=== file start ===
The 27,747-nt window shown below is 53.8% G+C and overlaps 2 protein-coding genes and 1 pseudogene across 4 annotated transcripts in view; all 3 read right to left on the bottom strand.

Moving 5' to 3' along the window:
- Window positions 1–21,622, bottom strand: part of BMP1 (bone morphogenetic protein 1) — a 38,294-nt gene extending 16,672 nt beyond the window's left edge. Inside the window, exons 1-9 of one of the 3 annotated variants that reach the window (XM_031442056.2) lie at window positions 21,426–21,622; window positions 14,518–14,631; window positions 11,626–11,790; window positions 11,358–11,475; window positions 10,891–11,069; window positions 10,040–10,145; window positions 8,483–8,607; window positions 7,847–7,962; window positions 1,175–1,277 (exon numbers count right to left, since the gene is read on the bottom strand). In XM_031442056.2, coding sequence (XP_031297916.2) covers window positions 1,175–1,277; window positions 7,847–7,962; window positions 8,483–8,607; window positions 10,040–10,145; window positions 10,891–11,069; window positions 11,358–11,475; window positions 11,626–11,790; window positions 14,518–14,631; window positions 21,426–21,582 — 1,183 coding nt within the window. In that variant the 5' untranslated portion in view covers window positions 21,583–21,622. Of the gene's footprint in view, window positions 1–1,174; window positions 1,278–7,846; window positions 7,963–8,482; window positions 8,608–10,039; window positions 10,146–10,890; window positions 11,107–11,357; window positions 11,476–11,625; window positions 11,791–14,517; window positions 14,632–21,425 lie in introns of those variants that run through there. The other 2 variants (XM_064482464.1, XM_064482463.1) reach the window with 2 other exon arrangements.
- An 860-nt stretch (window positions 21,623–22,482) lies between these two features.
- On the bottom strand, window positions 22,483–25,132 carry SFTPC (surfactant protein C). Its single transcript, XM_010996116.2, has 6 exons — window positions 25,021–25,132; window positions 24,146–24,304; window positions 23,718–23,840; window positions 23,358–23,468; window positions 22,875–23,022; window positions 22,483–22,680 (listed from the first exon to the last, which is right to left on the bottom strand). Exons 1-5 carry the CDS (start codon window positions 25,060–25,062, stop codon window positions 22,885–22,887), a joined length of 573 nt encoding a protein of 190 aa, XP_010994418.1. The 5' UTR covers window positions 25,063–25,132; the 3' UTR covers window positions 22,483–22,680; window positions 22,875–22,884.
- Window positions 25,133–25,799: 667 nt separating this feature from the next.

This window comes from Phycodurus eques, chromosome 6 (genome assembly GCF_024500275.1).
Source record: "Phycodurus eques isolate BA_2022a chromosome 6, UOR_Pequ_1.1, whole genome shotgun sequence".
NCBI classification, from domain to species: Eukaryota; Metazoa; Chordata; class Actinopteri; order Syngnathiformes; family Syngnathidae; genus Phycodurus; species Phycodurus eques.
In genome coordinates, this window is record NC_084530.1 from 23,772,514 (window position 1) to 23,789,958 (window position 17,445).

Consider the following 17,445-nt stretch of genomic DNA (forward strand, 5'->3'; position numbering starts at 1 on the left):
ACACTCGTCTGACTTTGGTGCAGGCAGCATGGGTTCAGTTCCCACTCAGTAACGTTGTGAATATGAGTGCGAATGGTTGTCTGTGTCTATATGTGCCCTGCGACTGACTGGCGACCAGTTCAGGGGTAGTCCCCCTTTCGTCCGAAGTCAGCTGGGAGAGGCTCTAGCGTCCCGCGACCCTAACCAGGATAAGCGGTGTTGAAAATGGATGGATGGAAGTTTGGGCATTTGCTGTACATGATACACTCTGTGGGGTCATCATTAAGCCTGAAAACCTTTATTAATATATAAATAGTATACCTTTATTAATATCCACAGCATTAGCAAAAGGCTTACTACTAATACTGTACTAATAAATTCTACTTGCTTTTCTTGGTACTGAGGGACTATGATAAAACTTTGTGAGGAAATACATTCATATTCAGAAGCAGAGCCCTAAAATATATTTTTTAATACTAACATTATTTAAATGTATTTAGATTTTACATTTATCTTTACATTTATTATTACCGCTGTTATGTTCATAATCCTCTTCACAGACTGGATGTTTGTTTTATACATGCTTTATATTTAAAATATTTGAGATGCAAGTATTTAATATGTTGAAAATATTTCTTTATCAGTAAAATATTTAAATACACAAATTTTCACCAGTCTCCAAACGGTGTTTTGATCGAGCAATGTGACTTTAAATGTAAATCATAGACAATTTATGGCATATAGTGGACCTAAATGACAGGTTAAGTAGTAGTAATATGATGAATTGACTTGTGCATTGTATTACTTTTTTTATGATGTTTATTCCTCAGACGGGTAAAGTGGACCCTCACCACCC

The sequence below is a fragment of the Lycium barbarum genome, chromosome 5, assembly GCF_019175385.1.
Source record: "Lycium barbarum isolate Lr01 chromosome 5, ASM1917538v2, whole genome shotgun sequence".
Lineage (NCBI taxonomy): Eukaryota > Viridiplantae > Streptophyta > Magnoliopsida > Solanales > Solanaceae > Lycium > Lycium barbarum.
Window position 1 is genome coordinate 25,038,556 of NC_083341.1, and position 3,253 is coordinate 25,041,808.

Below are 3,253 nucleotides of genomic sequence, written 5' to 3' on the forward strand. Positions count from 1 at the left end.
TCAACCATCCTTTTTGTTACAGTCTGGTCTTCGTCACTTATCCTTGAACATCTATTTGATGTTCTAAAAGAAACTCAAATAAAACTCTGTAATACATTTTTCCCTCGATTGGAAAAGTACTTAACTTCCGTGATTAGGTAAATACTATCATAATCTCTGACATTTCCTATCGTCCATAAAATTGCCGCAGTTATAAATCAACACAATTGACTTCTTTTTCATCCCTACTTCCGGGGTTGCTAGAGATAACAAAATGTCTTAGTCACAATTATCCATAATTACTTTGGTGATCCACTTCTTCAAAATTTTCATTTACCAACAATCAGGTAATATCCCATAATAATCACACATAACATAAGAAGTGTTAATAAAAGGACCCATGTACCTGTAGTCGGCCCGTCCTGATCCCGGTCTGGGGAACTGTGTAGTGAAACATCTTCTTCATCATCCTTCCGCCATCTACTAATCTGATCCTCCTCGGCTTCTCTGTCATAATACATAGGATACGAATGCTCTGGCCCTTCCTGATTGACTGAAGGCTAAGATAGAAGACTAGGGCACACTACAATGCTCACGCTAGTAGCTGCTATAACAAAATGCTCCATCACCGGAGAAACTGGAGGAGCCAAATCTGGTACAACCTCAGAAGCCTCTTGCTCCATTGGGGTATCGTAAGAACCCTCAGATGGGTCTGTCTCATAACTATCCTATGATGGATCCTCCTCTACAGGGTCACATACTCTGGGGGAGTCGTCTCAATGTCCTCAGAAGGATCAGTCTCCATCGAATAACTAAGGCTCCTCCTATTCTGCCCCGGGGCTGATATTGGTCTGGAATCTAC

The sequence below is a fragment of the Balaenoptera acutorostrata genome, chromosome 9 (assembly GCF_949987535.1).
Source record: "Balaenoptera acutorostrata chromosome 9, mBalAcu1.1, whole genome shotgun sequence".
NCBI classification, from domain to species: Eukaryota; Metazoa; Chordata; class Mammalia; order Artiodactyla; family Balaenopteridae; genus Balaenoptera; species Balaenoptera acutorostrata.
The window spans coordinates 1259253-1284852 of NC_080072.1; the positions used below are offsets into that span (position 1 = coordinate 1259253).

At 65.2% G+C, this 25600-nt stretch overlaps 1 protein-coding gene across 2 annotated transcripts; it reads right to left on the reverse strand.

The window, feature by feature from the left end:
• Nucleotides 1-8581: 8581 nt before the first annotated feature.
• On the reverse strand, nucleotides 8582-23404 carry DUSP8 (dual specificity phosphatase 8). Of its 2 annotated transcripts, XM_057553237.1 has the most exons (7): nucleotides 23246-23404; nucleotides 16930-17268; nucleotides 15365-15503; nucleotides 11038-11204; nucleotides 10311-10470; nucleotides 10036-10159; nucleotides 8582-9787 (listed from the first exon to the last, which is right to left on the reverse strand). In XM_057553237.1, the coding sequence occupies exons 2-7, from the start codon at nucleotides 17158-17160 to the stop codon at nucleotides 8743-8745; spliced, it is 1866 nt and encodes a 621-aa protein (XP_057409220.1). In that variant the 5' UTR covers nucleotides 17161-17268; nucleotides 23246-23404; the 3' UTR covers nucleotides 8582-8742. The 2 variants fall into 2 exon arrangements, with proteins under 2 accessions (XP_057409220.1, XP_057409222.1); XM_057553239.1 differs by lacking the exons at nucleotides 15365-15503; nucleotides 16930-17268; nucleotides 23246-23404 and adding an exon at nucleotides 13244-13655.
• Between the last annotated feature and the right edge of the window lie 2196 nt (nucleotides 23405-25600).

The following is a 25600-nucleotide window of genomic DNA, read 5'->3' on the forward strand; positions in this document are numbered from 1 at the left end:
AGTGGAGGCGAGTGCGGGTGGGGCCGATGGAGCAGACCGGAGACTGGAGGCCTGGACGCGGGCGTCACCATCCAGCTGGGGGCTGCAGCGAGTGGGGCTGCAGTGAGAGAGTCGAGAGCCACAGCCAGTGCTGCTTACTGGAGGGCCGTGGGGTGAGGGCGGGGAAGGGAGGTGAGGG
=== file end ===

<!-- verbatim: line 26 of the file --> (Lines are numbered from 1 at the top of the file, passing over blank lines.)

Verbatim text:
• On the reverse strand, nucleotides 8582-23404 carry DUSP8 (dual specificity phosphatase 8). Of its 2 annotated transcripts, XM_057553237.1 has the most exons (7): nucleotides 23246-23404; nucleotides 16930-17268; nucleotides 15365-15503; nucleotides 11038-11204; nucleotides 10311-10470; nucleotides 10036-10159; nucleotides 8582-9787 (listed from the first exon to the last, which is right to left on the reverse strand). In XM_057553237.1, the coding sequence occupies exons 2-7, from the start codon at nucleotides 17158-17160 to the stop codon at nucleotides 8743-8745; spliced, it is 1866 nt and encodes a 621-aa protein (XP_057409220.1). In that variant the 5' UTR covers nucleotides 17161-17268; nucleotides 23246-23404; the 3' UTR covers nucleotides 8582-8742. The 2 variants fall into 2 exon arrangements, with proteins under 2 accessions (XP_057409220.1, XP_057409222.1); XM_057553239.1 differs by lacking the exons at nucleotides 15365-15503; nucleotides 16930-17268; nucleotides 23246-23404 and adding an exon at nucleotides 13244-13655.